“Did you really think we could come here and dominate for 90 minutes?” he asked, “Against a team with [Paul] Pogba, [Mario] Mandžukić, [Álvaro] Morata, [Gianluigi] Buffon and [Leonardo] Bonucci – who is one of my favourite ever players”.
It was after his Bayern Munich side had just let a 2-0 lead slip in a Champions League tie against Juventus that Pep Guardiola made this admission. A surprising declaration from a man so identifiable with free-flowing attacking football to single a defender out as one of his favourite every players, which is huge praise in itself when it comes from someone as seasoned as Guardiola. Leonardo Bonucci is blessed with a natural footballing ability and was nurtured to keep his cool, in many ways he is the perfect Pep defender, but why, at the age of 29, has it taken him so long to be noticed?
In his teens, Bonucci had gone through the ranks of his hometown club, Viterbese, before being picked up at the age of 18 by Serie A side, Inter Milan. He struggled at the Nerazzurri, his lapses in concentration made him error-prone and he failed to impress even in the youth sides, managing only a single league appearance for the first-team in his two years there as he was swiftly moved out on loan to Serie B sides, Treviso and Pisa. Despite playing more regularly in the lower league, he was ultimately underwhelming and Inter finally decided to let him go for good. Bonucci then made his way to the recently promoted Bari through a co-ownership deal struck up with Genoa.
The Bari evolution
Putting his past quickly behind him, Bonucci came up to an important stage of his career where he was mentored by the highly influential coach, Giampiero Ventura. Under the newly promoted Azzuri boss, Bonucci was thrown into the deep end to form a sturdy and fresh partnership with fellow youngster Andrea Ranocchia. Although, Bonucci was still taking the same risks and playing the same way he always had done, he was making significantly fewer mistakes – a dramatic improvement that Ventura can partly take credit from.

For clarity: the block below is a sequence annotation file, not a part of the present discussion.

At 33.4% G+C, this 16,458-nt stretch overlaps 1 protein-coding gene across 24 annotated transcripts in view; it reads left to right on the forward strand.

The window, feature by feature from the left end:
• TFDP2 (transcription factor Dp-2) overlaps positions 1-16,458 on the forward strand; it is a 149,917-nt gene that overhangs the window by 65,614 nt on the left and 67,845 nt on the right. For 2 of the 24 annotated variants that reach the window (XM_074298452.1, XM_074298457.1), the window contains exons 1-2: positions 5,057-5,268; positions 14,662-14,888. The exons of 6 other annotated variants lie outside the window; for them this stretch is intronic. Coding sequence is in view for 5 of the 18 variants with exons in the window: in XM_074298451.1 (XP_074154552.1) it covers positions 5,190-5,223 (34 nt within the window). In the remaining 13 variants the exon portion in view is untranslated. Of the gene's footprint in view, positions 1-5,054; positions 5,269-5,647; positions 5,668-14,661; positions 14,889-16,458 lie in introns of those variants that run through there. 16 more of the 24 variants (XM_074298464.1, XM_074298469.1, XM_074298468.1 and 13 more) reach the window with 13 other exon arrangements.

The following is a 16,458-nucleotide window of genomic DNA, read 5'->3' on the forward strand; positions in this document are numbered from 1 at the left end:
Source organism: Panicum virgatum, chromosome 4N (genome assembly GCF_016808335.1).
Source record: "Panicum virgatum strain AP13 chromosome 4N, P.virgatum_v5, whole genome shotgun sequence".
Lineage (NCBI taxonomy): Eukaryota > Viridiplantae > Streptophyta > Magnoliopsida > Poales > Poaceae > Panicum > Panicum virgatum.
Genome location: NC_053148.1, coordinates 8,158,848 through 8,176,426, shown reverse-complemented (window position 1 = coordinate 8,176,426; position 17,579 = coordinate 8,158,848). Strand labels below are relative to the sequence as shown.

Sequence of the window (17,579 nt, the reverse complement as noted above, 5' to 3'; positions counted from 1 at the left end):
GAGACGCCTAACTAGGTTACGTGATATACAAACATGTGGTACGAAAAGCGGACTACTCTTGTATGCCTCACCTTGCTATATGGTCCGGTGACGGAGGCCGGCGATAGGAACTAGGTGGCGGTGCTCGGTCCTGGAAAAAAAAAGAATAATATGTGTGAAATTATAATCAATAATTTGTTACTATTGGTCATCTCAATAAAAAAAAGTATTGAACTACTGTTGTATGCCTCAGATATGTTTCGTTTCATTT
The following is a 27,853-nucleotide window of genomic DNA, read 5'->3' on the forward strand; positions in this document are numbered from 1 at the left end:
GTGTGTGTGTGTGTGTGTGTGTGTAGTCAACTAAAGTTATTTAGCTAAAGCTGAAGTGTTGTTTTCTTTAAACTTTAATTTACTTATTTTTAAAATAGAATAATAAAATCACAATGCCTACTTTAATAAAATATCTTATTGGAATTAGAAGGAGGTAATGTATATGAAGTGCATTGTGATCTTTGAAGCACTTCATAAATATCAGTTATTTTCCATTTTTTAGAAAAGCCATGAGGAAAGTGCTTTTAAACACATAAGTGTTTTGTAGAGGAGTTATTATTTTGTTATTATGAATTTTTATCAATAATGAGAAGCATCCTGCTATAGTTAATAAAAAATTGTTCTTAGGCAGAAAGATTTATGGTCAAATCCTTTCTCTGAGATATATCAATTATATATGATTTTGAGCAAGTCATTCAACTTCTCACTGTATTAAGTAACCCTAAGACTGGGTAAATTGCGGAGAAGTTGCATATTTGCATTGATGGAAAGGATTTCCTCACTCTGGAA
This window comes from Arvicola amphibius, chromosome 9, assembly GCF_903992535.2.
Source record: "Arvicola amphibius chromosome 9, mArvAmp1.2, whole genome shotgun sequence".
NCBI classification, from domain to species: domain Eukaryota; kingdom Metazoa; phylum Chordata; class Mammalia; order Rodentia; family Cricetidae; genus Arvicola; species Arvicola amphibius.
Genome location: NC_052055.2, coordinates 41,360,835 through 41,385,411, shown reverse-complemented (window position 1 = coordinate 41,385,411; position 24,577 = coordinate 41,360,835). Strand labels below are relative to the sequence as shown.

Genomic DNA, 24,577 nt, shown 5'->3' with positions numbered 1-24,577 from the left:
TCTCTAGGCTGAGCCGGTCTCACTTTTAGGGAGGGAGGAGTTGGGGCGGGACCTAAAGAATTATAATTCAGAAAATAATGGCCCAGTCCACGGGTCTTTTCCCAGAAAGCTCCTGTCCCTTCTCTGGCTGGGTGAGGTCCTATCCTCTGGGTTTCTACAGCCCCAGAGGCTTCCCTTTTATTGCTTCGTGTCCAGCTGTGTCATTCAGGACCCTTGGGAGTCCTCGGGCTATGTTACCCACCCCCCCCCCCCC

Leonardo had high praise for his former Bari boss and I can imagine he will be delighted to reunite with him for Italy in the near future. “He [Ventura] had improved me as a player and as a man”, Bonucci confessed in an interview in 2014. The Juventus man then went on to say that despite feeling that he had been thrown into action too soon, he was consistently comforted with compliments after the games that helped him relax on the pitch. Between player and manager, they trusted and believed in each other, this is the relationship which led Bonucci to have a really solid season in the Serie A, where he helped Bari reach a respectable 10th place finish. And it was after this impressive year that Juventus took no time in splashing over €15,000,000 for his services in the Summer of 2010.
Ventura held a formidable pair in defence and although Bonucci would go on to succeed his partner, Ranocchia, later on in his career, it was the latter whom Ventura had rated the higher of the two during their time at Bari. “I think between the two, defensively speaking, Ranocchia is higher. But Bonucci has a greater personality that perhaps makes up for some deficiencies,” he told Rai in 2010. It seems he was correct in saying this, Ranocchia failed to live up the heights expected of him whilst Bonucci developed to be a fearless five-time Scudetto winner who thrived under pressure, this mental strength he possesses can be mainly put down to one man – Alberto Ferrarini.
Alberto Ferrarini; the man who mentally moulded Leonardo into a soldier
Since 2007, Alberto Ferrarini had been helping Bonucci as his self-proclaimed motivator. He preferred this term over ‘psychologist’ or ‘mental coach’, but it was clear that his methods of madness had gotten into the Italians head. From Treviso to Juventus, he followed Bonucci for eight years and the pair had worked together through strange one-on-one practices in order to mentally train and torture the defender, these practices were explained in a Facebook post during September 2014 by Ferrarini himself.